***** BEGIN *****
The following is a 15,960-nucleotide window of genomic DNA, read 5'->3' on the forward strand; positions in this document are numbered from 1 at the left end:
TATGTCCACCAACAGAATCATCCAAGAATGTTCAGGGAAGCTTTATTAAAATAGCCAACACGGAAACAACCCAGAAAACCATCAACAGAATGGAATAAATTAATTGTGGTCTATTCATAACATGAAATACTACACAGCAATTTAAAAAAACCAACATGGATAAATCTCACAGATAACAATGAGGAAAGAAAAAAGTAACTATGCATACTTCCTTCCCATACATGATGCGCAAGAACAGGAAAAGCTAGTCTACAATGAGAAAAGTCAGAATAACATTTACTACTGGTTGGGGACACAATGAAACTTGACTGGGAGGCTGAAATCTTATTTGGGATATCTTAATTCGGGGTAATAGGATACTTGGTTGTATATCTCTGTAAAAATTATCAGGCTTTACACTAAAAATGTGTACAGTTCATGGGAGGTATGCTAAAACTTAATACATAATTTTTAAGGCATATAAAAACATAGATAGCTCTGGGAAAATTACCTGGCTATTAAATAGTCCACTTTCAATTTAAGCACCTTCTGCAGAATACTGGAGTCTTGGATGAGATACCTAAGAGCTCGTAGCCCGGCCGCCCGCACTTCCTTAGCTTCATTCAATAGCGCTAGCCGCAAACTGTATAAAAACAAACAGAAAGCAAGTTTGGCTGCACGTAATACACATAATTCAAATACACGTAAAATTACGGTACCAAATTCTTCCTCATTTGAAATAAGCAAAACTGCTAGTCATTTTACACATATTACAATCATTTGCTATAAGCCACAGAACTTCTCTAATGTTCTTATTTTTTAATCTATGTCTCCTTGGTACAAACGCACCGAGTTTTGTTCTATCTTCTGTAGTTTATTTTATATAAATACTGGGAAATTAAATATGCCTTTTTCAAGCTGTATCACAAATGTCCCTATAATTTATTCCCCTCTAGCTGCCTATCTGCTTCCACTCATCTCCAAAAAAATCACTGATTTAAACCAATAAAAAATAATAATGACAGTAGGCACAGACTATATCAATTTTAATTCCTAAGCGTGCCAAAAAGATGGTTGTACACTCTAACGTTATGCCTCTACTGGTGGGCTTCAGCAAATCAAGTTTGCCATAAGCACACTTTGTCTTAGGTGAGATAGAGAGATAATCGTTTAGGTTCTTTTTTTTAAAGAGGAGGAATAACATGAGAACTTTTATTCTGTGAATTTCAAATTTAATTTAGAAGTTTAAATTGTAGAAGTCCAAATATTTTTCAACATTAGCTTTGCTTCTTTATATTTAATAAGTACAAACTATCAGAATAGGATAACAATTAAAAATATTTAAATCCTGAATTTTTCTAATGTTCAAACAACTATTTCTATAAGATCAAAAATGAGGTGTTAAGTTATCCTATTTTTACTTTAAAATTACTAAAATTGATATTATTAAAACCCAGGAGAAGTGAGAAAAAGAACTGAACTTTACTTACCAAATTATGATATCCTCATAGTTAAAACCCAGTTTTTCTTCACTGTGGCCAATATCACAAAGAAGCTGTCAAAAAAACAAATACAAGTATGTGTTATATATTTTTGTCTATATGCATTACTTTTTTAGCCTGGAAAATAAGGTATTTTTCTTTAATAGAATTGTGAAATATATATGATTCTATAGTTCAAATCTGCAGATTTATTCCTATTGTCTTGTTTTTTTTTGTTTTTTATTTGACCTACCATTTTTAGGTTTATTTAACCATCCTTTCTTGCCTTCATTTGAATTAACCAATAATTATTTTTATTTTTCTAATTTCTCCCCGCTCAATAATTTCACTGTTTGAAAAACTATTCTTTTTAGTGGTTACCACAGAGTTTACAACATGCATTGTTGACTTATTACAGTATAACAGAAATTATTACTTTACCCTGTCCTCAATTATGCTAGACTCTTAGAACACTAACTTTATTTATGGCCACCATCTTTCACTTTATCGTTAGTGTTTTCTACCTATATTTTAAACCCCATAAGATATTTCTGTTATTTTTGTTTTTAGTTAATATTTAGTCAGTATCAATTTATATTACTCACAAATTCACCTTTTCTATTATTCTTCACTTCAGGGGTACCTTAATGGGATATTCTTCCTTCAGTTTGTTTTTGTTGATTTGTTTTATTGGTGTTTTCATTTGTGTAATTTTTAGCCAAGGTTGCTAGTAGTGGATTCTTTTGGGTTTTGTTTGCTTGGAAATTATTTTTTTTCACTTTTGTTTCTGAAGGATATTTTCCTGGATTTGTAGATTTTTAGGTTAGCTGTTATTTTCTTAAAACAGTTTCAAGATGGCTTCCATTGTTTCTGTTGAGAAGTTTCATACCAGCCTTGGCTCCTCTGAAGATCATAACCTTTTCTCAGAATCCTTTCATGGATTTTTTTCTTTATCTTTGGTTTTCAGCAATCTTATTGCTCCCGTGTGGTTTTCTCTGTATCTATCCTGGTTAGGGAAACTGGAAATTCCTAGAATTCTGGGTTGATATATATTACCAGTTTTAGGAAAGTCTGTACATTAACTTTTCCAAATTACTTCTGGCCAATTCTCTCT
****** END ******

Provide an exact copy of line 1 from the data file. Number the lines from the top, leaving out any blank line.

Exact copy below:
The following is a 15,960-nucleotide window of genomic DNA, read 5'->3' on the forward strand; positions in this document are numbered from 1 at the left end: